Top Michigan City police officials resign after mayor’s son arrested on drug charges

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MICHIGAN CITY, Ind. – There’s clearly more to this story… but chances are, you won’t hear the truth from the mayor’s office.

That’s because his son was recently arrested on drug charges, and shortly after, three top cops in the city resigned following a “heated discussion” with the mayor.

On Thursday afternoon, Mayor Ron Meer’s office announced the resignations in a letter.

The three were Police Chief Mark Swistek and Assistant Chiefs Royce Williams and Kevin Urbanczyk. They handed over their resignations in a move that’s sure to spark a conversation.

This, after the arrest of Meer’s stepson by a county task force… along with an apparent directive from Meer to remove the city from task force participation. 

The letter of resignation was dated Thursday and posted to the Michigan City Police Department’s Facebook page.

It was officially filed and signed by Swistek.  It suggests Meer demanded Swistek remove the city’s police force from participation in the La Porte County Drug Task Force.

“Your directive to withdraw all cooperation and participation in the La Porte County Drug Task Force and to reassign the officers who are currently attached to the task force places the Michigan City community at unacceptable risk,” the resignation letter reads.

That wasn’t going to happen.

“I am simply unable to reconcile my oath of office with your directive for me to withdraw our department’s participation in the task force, reassign the talented and committed members of the Michigan City Police Department who are currently serving with the unit with the utmost integrity, dedication and professionalism asked of them.”

The resignation letter is scathing.  It goes on to explain that La Porte County has been designated a High Intensity Drug Trafficking Area.  It also points out the county “and indeed the entire nation is suffering the worst and most lethal drug epidemic in our nation’s history.”

“I do not know whether your decision is related to your stepson’s recent arrest by the task force,” the letter continues.

They say it’s clear the mayor is putting his own personal interests above those of the city.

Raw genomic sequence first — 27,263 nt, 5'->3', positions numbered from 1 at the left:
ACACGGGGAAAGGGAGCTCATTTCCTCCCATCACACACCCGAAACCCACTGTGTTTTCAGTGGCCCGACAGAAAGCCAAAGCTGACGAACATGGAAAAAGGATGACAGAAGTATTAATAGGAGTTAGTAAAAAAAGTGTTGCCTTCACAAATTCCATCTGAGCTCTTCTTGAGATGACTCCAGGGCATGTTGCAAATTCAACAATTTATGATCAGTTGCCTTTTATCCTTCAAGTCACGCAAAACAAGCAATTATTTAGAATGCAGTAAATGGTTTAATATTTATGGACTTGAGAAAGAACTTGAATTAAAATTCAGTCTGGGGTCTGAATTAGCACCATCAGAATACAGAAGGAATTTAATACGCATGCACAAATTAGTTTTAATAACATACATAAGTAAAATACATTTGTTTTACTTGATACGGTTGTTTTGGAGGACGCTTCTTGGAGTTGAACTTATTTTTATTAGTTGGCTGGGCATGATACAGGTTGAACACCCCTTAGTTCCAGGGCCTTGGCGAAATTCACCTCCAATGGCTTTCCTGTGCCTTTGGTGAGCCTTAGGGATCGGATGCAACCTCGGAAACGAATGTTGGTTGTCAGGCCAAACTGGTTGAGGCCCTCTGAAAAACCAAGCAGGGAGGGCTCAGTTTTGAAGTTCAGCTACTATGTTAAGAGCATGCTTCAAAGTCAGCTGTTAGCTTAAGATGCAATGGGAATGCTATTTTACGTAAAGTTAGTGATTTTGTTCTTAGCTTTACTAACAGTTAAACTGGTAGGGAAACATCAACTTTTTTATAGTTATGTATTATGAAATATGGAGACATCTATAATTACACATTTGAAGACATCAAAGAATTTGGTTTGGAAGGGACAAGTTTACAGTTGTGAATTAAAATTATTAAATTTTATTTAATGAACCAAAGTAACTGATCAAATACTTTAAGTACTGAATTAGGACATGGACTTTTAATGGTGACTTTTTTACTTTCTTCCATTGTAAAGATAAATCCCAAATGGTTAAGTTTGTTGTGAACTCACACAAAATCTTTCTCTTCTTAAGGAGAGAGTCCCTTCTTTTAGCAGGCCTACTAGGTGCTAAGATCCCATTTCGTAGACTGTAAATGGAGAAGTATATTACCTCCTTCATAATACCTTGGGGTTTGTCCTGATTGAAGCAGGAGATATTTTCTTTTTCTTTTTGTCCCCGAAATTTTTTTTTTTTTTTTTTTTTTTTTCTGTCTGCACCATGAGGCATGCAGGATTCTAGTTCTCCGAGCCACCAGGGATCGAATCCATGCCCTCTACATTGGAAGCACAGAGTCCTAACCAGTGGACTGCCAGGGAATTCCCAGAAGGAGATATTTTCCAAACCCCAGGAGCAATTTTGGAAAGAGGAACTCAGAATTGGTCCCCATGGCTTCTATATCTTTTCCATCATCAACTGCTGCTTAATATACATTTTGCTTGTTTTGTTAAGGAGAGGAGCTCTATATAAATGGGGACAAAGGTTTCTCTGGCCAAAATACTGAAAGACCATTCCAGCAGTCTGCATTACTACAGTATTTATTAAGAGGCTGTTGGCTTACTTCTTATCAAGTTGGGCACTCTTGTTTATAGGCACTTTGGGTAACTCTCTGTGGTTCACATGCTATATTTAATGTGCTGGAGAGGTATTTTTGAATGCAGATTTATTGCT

“But I do know that your decision is not in the interest of public safety, that it places the people of this great community in harm’s way.”

In the mayor’s office’s letter, it talks about the conversation Meer had with Swistek.  He claims Meer had no intention of removing the Police Department from the county task force. 

“This morning, I apologized for my choice of words to the chief during a private heated conversation, and I apologize to the members of the Michigan City Police Department,” Meer says.

It’s clear he’s in damage control mode.

“… I did not mean what I said to Chief Swistek, and I had no intention of reassigning any officers in the LaPorte County Drug Task Force or withdrawing the cooperation and participation of the Michigan City Police Department on said task force.” 

Earlier this week, the mayor attacked the police, saying he felt his stepson’s arrest was politically motivated, coming just 11 days before the municipal election. 

“I think there’s been some comments from myself that are addressed in the statement that I probably could have said more professionally and in a different manner,” Meer said.

His comments were made in an interview Thursday evening.

“… There’s certain officers on the Michigan City Police Department, including the upper echelon of the administration that felt insulted in the situation, and so the apologies are addressed in my statement

According to the mayor’s office, Swistek is quoted as standing by Meer. 

“I support this administration and still stand with Mayor Meer,” Swistek says. “I will continue to assist with the command structure and will lead my support with the transition to the new police chief and his or her assistants.”